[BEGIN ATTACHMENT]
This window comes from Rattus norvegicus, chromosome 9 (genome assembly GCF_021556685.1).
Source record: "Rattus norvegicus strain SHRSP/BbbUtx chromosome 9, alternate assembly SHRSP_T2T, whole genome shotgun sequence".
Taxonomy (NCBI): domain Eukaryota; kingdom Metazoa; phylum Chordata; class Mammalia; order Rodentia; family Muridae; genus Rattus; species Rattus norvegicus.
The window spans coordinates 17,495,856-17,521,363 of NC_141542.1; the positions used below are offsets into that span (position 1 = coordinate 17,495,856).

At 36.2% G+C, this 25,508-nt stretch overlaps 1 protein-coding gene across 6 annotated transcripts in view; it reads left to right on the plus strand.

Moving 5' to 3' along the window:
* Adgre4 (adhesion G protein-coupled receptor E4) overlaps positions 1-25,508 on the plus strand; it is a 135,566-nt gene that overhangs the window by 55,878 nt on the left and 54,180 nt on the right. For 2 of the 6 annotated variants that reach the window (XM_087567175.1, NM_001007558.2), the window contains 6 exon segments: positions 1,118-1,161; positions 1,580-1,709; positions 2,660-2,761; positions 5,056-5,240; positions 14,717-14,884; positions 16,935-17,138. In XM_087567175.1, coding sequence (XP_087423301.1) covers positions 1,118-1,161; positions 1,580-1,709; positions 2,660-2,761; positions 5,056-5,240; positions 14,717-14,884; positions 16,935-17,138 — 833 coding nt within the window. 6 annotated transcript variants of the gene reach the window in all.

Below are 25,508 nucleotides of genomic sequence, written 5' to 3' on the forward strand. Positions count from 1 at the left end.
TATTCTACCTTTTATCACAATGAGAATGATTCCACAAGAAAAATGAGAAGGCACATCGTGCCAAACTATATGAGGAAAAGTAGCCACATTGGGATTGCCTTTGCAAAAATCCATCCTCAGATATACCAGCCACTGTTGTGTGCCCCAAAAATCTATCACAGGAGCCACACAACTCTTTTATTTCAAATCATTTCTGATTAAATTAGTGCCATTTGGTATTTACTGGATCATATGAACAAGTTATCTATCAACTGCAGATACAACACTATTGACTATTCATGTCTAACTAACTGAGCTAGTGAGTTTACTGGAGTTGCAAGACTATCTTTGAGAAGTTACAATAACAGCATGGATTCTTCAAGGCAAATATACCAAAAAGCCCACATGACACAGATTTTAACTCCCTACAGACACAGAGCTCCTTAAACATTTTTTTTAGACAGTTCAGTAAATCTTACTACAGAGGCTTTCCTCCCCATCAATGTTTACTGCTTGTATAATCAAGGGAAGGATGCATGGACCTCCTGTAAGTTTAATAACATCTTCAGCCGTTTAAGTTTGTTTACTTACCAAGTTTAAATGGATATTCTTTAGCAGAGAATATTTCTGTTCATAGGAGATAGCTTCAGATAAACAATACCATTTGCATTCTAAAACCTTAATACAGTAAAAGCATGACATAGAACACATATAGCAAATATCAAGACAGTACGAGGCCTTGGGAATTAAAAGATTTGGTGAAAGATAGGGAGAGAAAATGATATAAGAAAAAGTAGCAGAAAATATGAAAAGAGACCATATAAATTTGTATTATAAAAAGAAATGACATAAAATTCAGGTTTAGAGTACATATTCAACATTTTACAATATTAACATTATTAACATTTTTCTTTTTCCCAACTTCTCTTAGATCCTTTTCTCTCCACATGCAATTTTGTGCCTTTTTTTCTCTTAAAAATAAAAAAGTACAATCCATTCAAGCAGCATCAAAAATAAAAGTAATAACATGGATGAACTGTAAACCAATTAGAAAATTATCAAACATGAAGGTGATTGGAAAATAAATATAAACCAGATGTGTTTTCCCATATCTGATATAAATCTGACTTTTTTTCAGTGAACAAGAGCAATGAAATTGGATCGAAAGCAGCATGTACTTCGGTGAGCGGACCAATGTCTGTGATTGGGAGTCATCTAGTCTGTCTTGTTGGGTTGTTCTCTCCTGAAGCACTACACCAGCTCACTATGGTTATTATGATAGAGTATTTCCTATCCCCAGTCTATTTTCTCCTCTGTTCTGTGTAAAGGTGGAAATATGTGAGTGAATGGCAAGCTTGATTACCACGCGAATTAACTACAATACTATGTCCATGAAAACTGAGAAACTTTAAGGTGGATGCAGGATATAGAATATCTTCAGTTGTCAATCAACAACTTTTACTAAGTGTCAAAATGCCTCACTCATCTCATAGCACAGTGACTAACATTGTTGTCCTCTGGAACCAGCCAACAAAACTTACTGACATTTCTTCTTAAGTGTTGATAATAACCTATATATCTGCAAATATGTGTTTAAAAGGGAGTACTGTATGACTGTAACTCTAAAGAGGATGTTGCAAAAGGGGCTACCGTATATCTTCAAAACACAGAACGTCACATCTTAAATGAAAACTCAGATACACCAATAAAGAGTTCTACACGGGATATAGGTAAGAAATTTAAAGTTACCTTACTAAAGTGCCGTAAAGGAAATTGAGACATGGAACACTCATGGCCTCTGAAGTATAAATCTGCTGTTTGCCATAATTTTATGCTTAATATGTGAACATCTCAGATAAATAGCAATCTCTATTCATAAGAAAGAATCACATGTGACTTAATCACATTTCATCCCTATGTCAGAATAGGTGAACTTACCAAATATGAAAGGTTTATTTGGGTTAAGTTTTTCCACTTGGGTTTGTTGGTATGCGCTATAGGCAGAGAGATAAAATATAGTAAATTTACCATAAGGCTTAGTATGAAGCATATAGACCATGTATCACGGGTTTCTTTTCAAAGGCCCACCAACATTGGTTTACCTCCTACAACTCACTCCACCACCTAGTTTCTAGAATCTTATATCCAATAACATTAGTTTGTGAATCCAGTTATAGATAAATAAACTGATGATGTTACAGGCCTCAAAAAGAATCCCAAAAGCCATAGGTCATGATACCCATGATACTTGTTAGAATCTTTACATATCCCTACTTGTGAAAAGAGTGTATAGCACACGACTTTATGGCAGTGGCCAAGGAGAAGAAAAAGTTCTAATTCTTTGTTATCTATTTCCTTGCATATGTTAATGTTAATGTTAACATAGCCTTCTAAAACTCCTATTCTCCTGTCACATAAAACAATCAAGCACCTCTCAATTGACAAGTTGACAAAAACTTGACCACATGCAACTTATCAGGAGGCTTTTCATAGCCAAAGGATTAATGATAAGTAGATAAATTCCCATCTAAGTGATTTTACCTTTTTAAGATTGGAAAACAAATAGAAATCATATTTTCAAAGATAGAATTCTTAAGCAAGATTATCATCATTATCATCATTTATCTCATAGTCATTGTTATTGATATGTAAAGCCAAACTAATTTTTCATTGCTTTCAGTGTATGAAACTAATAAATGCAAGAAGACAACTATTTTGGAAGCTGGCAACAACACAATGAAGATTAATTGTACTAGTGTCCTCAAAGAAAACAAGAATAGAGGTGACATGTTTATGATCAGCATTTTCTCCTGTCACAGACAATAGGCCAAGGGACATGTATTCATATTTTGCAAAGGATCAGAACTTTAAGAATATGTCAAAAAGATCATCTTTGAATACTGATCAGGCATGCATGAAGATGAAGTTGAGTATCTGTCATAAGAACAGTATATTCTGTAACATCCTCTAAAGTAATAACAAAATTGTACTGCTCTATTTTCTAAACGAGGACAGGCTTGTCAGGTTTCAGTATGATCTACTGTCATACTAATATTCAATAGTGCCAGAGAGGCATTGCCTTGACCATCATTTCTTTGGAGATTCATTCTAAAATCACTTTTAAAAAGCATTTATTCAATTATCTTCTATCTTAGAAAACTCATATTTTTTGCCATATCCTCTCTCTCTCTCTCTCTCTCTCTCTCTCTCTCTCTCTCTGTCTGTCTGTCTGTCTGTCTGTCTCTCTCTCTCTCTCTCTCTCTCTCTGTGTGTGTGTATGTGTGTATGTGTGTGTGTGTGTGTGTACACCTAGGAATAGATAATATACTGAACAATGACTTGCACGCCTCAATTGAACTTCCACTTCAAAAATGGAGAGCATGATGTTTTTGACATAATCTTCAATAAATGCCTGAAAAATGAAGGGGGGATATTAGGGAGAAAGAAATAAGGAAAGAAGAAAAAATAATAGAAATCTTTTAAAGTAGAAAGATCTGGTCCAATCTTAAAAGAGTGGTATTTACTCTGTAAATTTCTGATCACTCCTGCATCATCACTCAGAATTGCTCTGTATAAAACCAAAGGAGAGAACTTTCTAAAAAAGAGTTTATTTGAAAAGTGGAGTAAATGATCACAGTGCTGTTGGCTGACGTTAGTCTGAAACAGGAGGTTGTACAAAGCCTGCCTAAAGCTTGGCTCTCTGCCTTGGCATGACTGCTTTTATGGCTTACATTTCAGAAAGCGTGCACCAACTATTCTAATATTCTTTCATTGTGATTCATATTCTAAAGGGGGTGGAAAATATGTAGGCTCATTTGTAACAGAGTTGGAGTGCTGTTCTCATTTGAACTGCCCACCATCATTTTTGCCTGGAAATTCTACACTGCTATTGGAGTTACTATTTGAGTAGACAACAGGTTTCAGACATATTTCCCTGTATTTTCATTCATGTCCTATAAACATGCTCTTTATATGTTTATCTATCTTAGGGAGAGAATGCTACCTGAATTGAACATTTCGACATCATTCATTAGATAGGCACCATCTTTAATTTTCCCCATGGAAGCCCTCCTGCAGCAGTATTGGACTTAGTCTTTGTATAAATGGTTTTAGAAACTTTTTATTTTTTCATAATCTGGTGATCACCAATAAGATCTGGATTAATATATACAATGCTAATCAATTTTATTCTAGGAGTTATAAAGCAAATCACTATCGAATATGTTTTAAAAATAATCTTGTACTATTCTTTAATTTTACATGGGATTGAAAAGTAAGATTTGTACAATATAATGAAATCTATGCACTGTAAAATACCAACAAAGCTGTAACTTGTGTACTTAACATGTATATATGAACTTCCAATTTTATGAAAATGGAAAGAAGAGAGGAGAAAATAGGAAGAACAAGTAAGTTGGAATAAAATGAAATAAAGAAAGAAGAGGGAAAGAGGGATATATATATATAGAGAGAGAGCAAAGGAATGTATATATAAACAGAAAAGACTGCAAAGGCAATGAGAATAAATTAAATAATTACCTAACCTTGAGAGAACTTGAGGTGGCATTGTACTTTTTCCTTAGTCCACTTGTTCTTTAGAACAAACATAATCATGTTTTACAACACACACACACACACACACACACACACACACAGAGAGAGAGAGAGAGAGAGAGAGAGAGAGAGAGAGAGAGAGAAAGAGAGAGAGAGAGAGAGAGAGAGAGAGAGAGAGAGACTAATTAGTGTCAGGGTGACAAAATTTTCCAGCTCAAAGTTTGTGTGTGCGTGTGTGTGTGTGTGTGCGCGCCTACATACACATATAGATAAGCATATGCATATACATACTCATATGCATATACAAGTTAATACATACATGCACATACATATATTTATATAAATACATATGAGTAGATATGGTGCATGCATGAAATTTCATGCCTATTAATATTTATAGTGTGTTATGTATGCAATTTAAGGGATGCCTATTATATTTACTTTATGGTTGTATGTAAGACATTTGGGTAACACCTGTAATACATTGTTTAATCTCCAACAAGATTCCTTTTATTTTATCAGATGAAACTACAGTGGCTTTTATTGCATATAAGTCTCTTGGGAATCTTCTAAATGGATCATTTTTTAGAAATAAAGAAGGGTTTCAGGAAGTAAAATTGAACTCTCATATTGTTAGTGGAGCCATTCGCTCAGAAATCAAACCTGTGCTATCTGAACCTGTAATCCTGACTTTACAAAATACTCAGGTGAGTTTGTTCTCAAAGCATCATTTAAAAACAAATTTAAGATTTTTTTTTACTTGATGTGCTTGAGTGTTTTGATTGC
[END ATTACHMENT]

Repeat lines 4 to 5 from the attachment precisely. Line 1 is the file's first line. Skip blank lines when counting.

The window spans coordinates 17,495,856-17,521,363 of NC_141542.1; the positions used below are offsets into that span (position 1 = coordinate 17,495,856).

At 36.2% G+C, this 25,508-nt stretch overlaps 1 protein-coding gene across 6 annotated transcripts in view; it reads left to right on the plus strand.